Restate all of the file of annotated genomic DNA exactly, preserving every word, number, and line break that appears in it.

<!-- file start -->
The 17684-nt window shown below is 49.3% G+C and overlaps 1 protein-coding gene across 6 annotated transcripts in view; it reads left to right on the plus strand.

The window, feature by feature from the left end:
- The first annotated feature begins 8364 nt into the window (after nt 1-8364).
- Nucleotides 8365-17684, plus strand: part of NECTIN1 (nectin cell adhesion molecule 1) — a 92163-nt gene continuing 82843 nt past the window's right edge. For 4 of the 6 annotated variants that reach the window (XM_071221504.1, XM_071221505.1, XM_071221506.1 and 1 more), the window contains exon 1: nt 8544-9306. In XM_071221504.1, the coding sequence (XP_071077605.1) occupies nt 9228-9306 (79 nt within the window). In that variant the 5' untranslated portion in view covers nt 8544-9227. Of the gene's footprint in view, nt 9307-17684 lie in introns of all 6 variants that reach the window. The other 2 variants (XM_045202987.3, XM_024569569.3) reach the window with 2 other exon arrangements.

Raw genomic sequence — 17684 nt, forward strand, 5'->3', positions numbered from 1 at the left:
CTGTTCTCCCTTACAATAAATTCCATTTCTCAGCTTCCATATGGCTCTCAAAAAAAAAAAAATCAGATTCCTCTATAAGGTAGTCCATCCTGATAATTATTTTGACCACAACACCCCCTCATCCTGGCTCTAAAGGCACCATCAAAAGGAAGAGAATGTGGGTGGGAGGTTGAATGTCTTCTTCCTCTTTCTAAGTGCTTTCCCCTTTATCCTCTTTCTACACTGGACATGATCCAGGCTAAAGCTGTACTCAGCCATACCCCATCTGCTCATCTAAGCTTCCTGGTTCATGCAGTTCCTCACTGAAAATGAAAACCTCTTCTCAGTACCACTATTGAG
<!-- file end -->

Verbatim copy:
The 17684-nt window shown below is 49.3% G+C and overlaps 1 protein-coding gene across 6 annotated transcripts in view; it reads left to right on the plus strand.

The window, feature by feature from the left end:
- The first annotated feature begins 8364 nt into the window (after nt 1-8364).
- Nucleotides 8365-17684, plus strand: part of NECTIN1 (nectin cell adhesion molecule 1) — a 92163-nt gene continuing 82843 nt past the window's right edge. For 4 of the 6 annotated variants that reach the window (XM_071221504.1, XM_071221505.1, XM_071221506.1 and 1 more), the window contains exon 1: nt 8544-9306. In XM_071221504.1, the coding sequence (XP_071077605.1) occupies nt 9228-9306 (79 nt within the window). In that variant the 5' untranslated portion in view covers nt 8544-9227. Of the gene's footprint in view, nt 9307-17684 lie in introns of all 6 variants that reach the window. The other 2 variants (XM_045202987.3, XM_024569569.3) reach the window with 2 other exon arrangements.

Raw genomic sequence — 17684 nt, forward strand, 5'->3', positions numbered from 1 at the left:
CTGTTCTCCCTTACAATAAATTCCATTTCTCAGCTTCCATATGGCTCTCAAAAAAAAAAAAATCAGATTCCTCTATAAGGTAGTCCATCCTGATAATTATTTTGACCACAACACCCCCTCATCCTGGCTCTAAAGGCACCATCAAAAGGAAGAGAATGTGGGTGGGAGGTTGAATGTCTTCTTCCTCTTTCTAAGTGCTTTCCCCTTTATCCTCTTTCTACACTGGACATGATCCAGGCTAAAGCTGTACTCAGCCATACCCCATCTGCTCATCTAAGCTTCCTGGTTCATGCAGTTCCTCACTGAAAATGAAAACCTCTTCTCAGTACCACTATTGAG